—he's on his way to set things right!
34 -36 Give thanks to God—he is good
and his love never quits.
Say, "Save us, Savior God,
round us up and get us out of these godless places,
So we can give thanks to your holy Name,
and bask in your life of praise."
Blessed be God, the God of Israel,
from everlasting to everlasting.

Then everybody said, "Yes! Amen!" and "Praise God!"

This is David's finest hour. Zeal for God led him to gather all of Israel together to bring the ark of God to Jerusalem. It happened in two stages, but finally they are all worshipping and praising God as the ark comes rolling into town.

"So David... went and brought up the Chest of God from the house of Obed-Edom to the City of David, celebrating extravagantly all the way, with frequent sacrifices of choice bulls. David, ceremonially dressed in priest's linen, danced with great abandon before God. The whole country was with him as he accompanied the Chest of God with shouts and trumpet blasts."

There is a side story to the celebration. Michal was David's first wife, who was given to him by her father king Saul, then taken away by force and given to another, then later taken from him by force and taken back by David. She is Lutheren, and observed all this dancing and carrying on with some disdain. "Not very dignified," she told her husband.

His retort? "In God's presence I'll dance all I want! He chose me over your father and the rest of our family and made me prince over God's people, over Israel. Oh yes, I'll dance to God's glory—more recklessly even than this. And as far as I'm concerned...I'll gladly look like a fool..."

David - passionate in worship. Michal - a little more reserved. OK - so even in very spiritual and leadership families you can have marital difficulties. These two had lots of troubles. But in this case David was right in his all out dedication to God.


The story is dramatic!

David conquered Jerusalem, the impregnable fortress. He is now king over a united Israel. He was respected enough in the international community that the king to the north, Hiram, sent him a peace offering and gesture of friendship:

11 -12 "It was at this time that Hiram, king of Tyre, sent messengers to David, along with timbers of cedar. He also sent carpenters and masons to build a house for David. David took this as a sign that God had confirmed him as king of Israel, giving his kingship world prominence for the sake of Israel, his people." (2 Samuel 5)

Not all the neighbors were so friendly. The Philistines were a coastal people, but they dominated a large area, and David's upcoming kingdom was a clear threat to their power and wealth. So they gathered to wipe David out.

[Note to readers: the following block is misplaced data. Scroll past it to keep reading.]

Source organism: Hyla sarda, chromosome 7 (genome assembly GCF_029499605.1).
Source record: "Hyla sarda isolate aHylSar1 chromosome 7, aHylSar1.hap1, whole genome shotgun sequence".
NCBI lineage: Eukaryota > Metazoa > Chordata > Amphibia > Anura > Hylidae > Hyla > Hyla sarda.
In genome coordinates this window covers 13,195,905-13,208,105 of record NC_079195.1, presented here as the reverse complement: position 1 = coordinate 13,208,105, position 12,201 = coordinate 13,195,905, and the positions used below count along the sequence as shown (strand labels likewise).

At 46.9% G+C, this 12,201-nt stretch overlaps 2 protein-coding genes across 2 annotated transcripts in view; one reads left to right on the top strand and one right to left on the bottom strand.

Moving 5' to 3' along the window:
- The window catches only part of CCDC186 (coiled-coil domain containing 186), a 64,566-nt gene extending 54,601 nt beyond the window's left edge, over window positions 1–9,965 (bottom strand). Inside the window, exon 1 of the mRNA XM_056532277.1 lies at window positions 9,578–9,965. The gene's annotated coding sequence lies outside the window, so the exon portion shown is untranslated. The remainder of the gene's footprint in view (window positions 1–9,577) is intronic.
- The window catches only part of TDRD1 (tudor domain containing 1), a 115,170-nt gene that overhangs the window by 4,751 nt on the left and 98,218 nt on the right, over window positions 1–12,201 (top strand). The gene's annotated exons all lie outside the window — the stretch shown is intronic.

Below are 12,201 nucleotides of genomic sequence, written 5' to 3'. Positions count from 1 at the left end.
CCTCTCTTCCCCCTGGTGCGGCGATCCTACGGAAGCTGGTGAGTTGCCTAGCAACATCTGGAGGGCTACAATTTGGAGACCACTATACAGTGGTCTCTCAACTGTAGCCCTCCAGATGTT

17 -18 When the Philistines got word that David had been made king over all Israel, they came on the hunt for him. David heard of it and went down to the stronghold. When the Philistines arrived, they deployed their forces in Raphaim Valley." (2 Samuel 5)

When you read this story, that does not seem like such a big deal. If you take the time to look it up on a map, IT IS A BIG DEAL! They didn't gather way out on the coast, or half way between the coast and Jerusalem. No way! They brought all their forces the the Valley of Raphaim, which is really really close to Jerusalem. These dudes owed the territory!

I took the effort to put a map in here. Can you find Jerusalem? Pretty close to the red balloon!

So the next thing David does is pray:
19 "Then David prayed to God: "Shall I go up and fight the Philistines? Will you help me beat them?" 20 -21 "Go up," God replied. "Count on me. I'll help you beat them."

"David then went straight to Baal Perazim, and smashed them to pieces. Afterward David said, "God exploded on my enemies like a gush of water." That's why David named the place Baal Perazim (The-Master-Who-Explodes). The retreating Philistines dumped their idols, and David and his soldiers took them away." It's the age old combination of God's direction, God's favor, and man's action. We have to GET this in our walk with God. We pray to God. He says "Yes", then we deploy our energy, our talent, our effort, our diligent work, to accomplish His will.

Is it all done by God? No, not usually. Can man do it by himself? The pagan man does - all the time. Sometimes very successfully. The Christian does not. The Christian seeks guidance. Waits for guidance. Gets guidance. Along with the guidance is the promise of God's favor.

So what is the difference between king Saul and king David? They both attempted to obtain God's direction and God's favor, because their very lives, their prosperity, their power - depended on it.

But David sought God with all his heart, and pretty much always obeyed God. Saul liked the goodies of God's favor, but didn't want to put up with the annoyance of obeying God. Especially when it cramped his style a little bit.

The result here? David attacked with fury. No hesitation. No self doubt. He smashed them to pieces, and in giving God glory for the victory, he says, "God exploded on my enemies like a gush of water."

Rather be a David than a Saul...